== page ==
Shiran Fernando analyses the main reasons for the slowdown of Sri Lanka’s economic growth in 2017

The 2017 annual economic growth indicator released in the second half of March revealed a sharp slowdown in GDP growth, easing to 3.1 percent from 4.5 percent in 2016. Despite the slump, initial GDP figures for 2017 indicate that the economy surpassed the US$ 4,000 per capita level to reach 4,065 dollars in 2017.

AGRICULTURE SECTOR The main reason for the slowdown is attributed to the impact of adverse weather with drought conditions prevailing in most parts of Sri Lanka last year. This was compounded by the flash floods of May 2017.

As a result of the ensuing supply shock, the agriculture sector contracted by 0.8 percent, which is lower than the decline in 2016 when the segment shrank by 3.8 percent.

The silver lining is that the last quarter of 2017 witnessed a notable improvement with an acceleration of 7.1 percent driven by base effects (as the fourth quarter of 2016 witnessed a contraction of 6.2%). Therefore, relative to the sector decline in 2016, last year did record an improvement of sorts in agriculture, which is a positive trend for 2018.

INDUSTRY AND SERVICES While the industrial sector grew by 3.9 percent in 2017, which was the highest by any economic sector, it was well below the growth recorded in 2016 (5.8%).

This was led by a sharp reduction in growth in the construction industry, which only rose by 3.2 percent relative to its 8.3 percent uplift in 2016. Base effects could be the cause of this despite projects continuing at a similar pace in 2017.

The services sector on the other hand, grew at its slowest in recent times under the new 2010 base.

A slowdown in consumption led to a substantial decline in subcategories such as transportation and education. The impact of higher interest rates and tighter fiscal policy through increases in indirect taxes could be the reason for growth being tepid in the services sector.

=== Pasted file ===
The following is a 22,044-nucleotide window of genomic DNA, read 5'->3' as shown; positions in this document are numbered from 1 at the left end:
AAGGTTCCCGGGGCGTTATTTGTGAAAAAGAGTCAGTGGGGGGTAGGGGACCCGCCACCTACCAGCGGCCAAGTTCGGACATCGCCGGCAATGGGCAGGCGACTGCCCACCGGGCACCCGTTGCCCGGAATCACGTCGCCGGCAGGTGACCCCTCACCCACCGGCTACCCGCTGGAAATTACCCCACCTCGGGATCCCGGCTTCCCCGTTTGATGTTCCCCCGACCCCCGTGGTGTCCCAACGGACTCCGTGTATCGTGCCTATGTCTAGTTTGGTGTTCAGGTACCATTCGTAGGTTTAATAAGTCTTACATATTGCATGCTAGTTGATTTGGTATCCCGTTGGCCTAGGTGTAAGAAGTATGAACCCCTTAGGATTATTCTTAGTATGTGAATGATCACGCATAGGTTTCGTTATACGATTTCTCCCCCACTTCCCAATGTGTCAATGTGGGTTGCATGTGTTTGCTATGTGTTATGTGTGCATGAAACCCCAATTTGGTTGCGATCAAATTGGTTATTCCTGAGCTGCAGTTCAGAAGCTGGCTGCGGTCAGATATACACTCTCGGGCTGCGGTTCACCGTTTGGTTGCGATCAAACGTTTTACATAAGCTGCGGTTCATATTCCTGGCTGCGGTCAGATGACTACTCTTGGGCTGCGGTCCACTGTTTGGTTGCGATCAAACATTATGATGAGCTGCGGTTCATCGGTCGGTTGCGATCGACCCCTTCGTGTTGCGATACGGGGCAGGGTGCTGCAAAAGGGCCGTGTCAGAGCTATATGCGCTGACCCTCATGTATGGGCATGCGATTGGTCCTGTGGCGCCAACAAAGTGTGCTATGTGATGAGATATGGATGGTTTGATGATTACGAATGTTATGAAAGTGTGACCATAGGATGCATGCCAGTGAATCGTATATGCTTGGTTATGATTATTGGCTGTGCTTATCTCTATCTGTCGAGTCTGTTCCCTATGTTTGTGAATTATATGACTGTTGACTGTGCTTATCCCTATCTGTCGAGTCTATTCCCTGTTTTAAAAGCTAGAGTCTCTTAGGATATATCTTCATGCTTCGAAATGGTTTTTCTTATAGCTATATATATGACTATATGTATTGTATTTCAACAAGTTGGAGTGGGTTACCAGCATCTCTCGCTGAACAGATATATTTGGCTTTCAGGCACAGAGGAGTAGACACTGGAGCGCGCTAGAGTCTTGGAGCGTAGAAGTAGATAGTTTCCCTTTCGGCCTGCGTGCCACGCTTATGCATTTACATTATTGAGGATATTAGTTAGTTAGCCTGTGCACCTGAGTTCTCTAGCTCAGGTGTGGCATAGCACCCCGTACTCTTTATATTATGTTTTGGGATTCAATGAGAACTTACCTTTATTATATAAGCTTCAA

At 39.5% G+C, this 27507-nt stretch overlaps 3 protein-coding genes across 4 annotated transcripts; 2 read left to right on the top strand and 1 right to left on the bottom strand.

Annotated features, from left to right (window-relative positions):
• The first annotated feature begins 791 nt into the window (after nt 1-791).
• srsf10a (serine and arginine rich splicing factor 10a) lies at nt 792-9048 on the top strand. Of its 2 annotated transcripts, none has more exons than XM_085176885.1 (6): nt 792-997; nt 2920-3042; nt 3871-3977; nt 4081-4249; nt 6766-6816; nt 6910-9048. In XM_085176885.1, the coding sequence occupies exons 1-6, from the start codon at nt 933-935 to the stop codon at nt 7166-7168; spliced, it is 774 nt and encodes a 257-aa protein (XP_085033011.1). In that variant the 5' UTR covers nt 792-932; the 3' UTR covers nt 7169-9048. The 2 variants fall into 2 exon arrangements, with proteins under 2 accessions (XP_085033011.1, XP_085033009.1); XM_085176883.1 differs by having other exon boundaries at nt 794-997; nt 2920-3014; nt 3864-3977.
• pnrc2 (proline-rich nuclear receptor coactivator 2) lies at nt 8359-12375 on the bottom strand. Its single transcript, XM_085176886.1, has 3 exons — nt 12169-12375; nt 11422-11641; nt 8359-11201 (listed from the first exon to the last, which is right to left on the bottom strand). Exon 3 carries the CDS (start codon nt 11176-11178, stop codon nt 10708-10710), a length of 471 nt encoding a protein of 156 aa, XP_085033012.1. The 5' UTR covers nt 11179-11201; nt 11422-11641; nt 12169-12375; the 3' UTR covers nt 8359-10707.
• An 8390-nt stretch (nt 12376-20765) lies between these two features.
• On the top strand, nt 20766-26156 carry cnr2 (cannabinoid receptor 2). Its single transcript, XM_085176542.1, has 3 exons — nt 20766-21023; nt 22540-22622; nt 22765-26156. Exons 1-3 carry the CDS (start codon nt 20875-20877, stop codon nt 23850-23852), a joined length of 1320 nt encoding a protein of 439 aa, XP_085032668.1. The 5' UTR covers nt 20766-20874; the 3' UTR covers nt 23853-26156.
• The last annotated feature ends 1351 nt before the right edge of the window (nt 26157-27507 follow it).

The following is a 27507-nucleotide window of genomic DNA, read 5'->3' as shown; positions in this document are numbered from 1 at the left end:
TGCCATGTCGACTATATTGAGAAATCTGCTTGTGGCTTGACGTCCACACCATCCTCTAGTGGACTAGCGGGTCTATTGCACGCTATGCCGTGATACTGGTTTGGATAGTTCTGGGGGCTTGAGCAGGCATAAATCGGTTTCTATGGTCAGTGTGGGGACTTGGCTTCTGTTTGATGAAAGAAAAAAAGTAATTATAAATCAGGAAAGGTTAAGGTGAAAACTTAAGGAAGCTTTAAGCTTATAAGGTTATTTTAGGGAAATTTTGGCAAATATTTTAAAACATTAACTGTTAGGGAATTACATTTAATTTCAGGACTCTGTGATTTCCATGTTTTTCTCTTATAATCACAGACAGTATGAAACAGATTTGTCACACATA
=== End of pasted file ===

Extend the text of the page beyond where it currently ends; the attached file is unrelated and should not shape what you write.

Moreover, the rise in the overall level of inflation in 2017, which was driven by a rise in the food and beverage category, is also a major reason for the tepid GDP growth.

OTHER INDICATORS GDP is not the only indicator providing insights into economic activity. There are other indicators that offer useful insights into growth and the performance of sectors. The quarterly Business Sentiment Index (BSI) of the Central Bank of Sri Lanka (CBSL) is one such indicator and is based on a survey.

According to CBSL, this survey takes into consideration entrepreneurs’ perceptions of business conditions in the current quarter and the outlook for the next quarter. It covers around 100 respondents.

In all four quarters of 2017, the index was below 100, which is an indication that business sentiment declined. Meanwhile in 2016, there were three quarters during which the index hovered above 100, which is indicative of positive business sentiment. A slump in sentiment in 2017 could reflect perceptions of economic activity, which is reflected in the slowdown in GDP growth. Subcategories of the BSI such as demand and sales were also at lower levels in 2017 compared to 2016.

The Purchasing Managers’ Index (PMI) looks at services and manufacturing. If the PMI indicates a register of more than 50, it would imply that the sector is generally growing on a month on month basis and vice versa when it is less than 50.

In 2017, the PMI for manufacturing was above 50 in all months except April, due to seasonal factors. Although this doesn’t indicate the expectation of a decline by sector participants, the movement of the index was more volatile in 2017 compared to 2016. The services PMI was also above 50 during all months in 2017 although it was lower than the value recorded in 2016 in most months.

QUARTERLY GROWTH The revision of initial GDP value estimates is not an uncommon practice in other countries. We have witnessed similar revisions in the US and UK, for example.

Much attention was paid to the release of the fourth quarter GDP figure as the initial growth projected on 15 March was withdrawn by the Department of Census and Statistics, which explained that more data was required to finalise the numbers. It was released a few days later.

However, revisions in the past have been quite significant with the first quarter 2017 figure revised down by 0.4 percent to 3.4 percent.

Weaker economic activity leaves monetary and fiscal policy in a quandary, and calls for a different strategy for either policy in order to redirect the economy towards a higher growth trajectory.